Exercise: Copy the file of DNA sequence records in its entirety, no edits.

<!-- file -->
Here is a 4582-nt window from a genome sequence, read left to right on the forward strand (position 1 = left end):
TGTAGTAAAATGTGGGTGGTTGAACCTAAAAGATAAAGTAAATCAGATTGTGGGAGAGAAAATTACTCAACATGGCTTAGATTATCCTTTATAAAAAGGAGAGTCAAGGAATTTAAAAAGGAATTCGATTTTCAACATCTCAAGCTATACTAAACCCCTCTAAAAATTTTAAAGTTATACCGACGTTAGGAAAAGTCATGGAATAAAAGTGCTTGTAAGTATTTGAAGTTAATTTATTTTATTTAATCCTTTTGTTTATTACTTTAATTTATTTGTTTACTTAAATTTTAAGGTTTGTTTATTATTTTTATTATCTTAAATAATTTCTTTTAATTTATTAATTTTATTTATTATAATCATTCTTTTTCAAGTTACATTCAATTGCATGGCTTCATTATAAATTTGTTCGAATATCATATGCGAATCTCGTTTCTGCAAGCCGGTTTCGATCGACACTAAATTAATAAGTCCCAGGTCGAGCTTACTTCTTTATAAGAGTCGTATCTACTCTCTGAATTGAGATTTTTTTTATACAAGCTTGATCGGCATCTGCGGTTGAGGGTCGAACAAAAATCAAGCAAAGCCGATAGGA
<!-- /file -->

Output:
Here is a 4582-nt window from a genome sequence, read left to right on the forward strand (position 1 = left end):
TGTAGTAAAATGTGGGTGGTTGAACCTAAAAGATAAAGTAAATCAGATTGTGGGAGAGAAAATTACTCAACATGGCTTAGATTATCCTTTATAAAAAGGAGAGTCAAGGAATTTAAAAAGGAATTCGATTTTCAACATCTCAAGCTATACTAAACCCCTCTAAAAATTTTAAAGTTATACCGACGTTAGGAAAAGTCATGGAATAAAAGTGCTTGTAAGTATTTGAAGTTAATTTATTTTATTTAATCCTTTTGTTTATTACTTTAATTTATTTGTTTACTTAAATTTTAAGGTTTGTTTATTATTTTTATTATCTTAAATAATTTCTTTTAATTTATTAATTTTATTTATTATAATCATTCTTTTTCAAGTTACATTCAATTGCATGGCTTCATTATAAATTTGTTCGAATATCATATGCGAATCTCGTTTCTGCAAGCCGGTTTCGATCGACACTAAATTAATAAGTCCCAGGTCGAGCTTACTTCTTTATAAGAGTCGTATCTACTCTCTGAATTGAGATTTTTTTTATACAAGCTTGATCGGCATCTGCGGTTGAGGGTCGAACAAAAATCAAGCAAAGCCGATAGGA